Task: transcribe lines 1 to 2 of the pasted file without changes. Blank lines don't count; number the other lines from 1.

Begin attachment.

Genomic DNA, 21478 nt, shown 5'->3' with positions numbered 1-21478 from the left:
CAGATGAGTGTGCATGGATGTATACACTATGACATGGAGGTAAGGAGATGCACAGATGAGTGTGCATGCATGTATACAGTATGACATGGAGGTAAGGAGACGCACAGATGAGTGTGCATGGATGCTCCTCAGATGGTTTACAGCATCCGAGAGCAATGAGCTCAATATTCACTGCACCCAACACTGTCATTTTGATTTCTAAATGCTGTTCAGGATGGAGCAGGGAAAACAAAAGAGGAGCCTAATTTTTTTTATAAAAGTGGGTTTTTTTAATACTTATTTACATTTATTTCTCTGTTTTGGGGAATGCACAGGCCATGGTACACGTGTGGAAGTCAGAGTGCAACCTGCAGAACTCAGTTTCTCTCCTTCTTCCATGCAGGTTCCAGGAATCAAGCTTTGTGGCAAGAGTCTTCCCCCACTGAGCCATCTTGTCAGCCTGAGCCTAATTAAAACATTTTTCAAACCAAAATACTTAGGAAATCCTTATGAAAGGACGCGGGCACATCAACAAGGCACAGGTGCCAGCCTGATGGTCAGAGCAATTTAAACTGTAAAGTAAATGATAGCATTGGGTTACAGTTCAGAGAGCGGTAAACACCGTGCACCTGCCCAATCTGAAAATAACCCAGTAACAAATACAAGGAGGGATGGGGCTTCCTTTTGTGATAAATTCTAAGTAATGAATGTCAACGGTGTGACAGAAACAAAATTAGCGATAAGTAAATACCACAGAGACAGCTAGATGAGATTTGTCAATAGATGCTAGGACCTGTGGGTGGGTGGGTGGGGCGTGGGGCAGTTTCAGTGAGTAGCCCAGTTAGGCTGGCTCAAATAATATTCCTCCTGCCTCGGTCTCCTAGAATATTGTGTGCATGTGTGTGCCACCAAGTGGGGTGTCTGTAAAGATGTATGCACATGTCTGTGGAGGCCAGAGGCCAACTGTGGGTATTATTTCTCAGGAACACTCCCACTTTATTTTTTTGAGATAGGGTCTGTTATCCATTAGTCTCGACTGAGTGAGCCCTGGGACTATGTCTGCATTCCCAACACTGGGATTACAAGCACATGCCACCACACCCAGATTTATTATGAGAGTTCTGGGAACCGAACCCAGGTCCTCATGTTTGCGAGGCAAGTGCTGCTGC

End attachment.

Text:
Genomic DNA, 21478 nt, shown 5'->3' with positions numbered 1-21478 from the left:
CAGATGAGTGTGCATGGATGTATACACTATGACATGGAGGTAAGGAGATGCACAGATGAGTGTGCATGCATGTATACAGTATGACATGGAGGTAAGGAGACGCACAGATGAGTGTGCATGGATGCTCCTCAGATGGTTTACAGCATCCGAGAGCAATGAGCTCAATATTCACTGCACCCAACACTGTCATTTTGATTTCTAAATGCTGTTCAGGATGGAGCAGGGAAAACAAAAGAGGAGCCTAATTTTTTTTATAAAAGTGGGTTTTTTTAATACTTATTTACATTTATTTCTCTGTTTTGGGGAATGCACAGGCCATGGTACACGTGTGGAAGTCAGAGTGCAACCTGCAGAACTCAGTTTCTCTCCTTCTTCCATGCAGGTTCCAGGAATCAAGCTTTGTGGCAAGAGTCTTCCCCCACTGAGCCATCTTGTCAGCCTGAGCCTAATTAAAACATTTTTCAAACCAAAATACTTAGGAAATCCTTATGAAAGGACGCGGGCACATCAACAAGGCACAGGTGCCAGCCTGATGGTCAGAGCAATTTAAACTGTAAAGTAAATGATAGCATTGGGTTACAGTTCAGAGAGCGGTAAACACCGTGCACCTGCCCAATCTGAAAATAACCCAGTAACAAATACAAGGAGGGATGGGGCTTCCTTTTGTGATAAATTCTAAGTAATGAATGTCAACGGTGTGACAGAAACAAAATTAGCGATAAGTAAATACCACAGAGACAGCTAGATGAGATTTGTCAATAGATGCTAGGACCTGTGGGTGGGTGGGTGGGGCGTGGGGCAGTTTCAGTGAGTAGCCCAGTTAGGCTGGCTCAAATAATATTCCTCCTGCCTCGGTCTCCTAGAATATTGTGTGCATGTGTGTGCCACCAAGTGGGGTGTCTGTAAAGATGTATGCACATGTCTGTGGAGGCCAGAGGCCAACTGTGGGTATTATTTCTCAGGAACACTCCCACTTTATTTTTTTGAGATAGGGTCTGTTATCCATTAGTCTCGACTGAGTGAGCCCTGGGACTATGTCTGCATTCCCAACACTGGGATTACAAGCACATGCCACCACACCCAGATTTATTATGAGAGTTCTGGGAACCGAACCCAGGTCCTCATGTTTGCGAGGCAAGTGCTGCTGC